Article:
City Controller Wendy Greuel has tried to set herself apart from rivals in the Los Angeles mayor's race by casting herself as a frugal budget expert well qualified to lead the city's recovery from chronic cash shortfalls. But her plans for major expansions of the police and fire departments, along with her pledge to abolish the city's business tax, set her apart in a different way: Her agenda would cost Los Angeles far more than anything proposed by her opponents. It would also make it harder to restore recent cuts in sidewalk repairs, tree trimming and other services, or to weather the next economic downturn, experts say. One of the next mayor's toughest tasks will be to close deficits projected to range from $216 million to $327 million a year.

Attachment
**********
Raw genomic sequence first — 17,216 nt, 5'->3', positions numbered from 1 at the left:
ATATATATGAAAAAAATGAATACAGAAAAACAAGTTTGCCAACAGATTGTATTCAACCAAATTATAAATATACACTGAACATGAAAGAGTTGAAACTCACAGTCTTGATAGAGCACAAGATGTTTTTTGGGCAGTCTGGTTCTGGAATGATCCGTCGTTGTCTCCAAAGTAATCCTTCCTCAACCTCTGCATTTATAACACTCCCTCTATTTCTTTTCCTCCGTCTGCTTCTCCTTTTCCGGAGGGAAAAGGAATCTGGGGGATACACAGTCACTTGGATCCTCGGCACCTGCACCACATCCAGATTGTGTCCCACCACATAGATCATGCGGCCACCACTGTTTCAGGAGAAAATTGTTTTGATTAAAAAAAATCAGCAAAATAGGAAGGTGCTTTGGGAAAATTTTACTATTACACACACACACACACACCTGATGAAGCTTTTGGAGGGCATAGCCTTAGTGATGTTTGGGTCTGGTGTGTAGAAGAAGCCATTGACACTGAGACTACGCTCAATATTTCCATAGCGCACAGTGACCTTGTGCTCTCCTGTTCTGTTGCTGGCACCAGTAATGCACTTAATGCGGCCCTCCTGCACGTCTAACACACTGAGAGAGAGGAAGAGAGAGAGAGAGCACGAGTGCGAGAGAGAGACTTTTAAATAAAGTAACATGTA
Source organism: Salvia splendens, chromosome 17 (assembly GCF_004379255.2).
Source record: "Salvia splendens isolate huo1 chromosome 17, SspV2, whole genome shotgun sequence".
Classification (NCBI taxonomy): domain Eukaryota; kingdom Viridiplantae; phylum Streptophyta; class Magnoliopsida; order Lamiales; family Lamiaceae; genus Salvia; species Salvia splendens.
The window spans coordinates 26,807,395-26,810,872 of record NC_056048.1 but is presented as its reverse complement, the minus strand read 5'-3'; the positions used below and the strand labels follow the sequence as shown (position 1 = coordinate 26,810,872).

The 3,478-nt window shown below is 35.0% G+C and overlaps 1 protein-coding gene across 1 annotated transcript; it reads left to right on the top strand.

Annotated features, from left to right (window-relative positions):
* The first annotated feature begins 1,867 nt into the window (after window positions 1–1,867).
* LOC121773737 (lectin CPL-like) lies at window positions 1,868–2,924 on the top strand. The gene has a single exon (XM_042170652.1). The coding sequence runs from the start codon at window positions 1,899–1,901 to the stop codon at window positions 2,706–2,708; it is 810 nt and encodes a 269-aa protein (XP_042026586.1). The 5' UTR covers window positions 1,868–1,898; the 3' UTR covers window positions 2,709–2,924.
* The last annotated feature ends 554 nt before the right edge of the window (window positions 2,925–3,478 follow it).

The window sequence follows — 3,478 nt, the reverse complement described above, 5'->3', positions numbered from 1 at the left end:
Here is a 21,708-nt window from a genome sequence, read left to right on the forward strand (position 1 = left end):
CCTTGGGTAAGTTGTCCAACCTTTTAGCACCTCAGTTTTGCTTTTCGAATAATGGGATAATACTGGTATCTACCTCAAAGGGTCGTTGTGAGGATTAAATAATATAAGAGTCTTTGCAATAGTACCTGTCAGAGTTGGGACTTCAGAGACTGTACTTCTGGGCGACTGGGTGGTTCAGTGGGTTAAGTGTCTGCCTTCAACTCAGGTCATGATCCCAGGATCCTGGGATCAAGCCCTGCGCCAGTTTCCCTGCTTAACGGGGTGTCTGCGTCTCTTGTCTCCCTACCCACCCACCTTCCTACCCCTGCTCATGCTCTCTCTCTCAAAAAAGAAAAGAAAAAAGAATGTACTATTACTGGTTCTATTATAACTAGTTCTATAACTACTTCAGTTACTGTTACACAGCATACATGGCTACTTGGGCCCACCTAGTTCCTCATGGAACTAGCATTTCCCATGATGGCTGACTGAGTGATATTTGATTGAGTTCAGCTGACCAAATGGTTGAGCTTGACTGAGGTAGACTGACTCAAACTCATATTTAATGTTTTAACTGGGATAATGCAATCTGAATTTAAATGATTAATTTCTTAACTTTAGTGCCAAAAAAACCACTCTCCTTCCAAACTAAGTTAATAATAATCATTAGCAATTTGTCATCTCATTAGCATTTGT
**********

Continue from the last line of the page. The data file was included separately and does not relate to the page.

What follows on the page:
February 9, 2013 | Steve Lopez
You're six months behind on the mortgage. Your credit cards are maxed out. Your small business is treading water. Meanwhile, a tree has fallen on the roof of the office, the parking lot is full of potholes, and you've promised raises to employees, along with free healthcare into eternity. So what should you do about a mounting deficit that could lead to bankruptcy? You could make some hard choices, or you could follow the lead of the candidates for mayor of Los Angeles. I subjected myself to two mayoral debates last week - one at the Autry National Museum and another at the Valley Performing Arts Center at Cal State Northridge - and I listened to a third debate on KPCC.
February 8, 2013 | Maeve Reston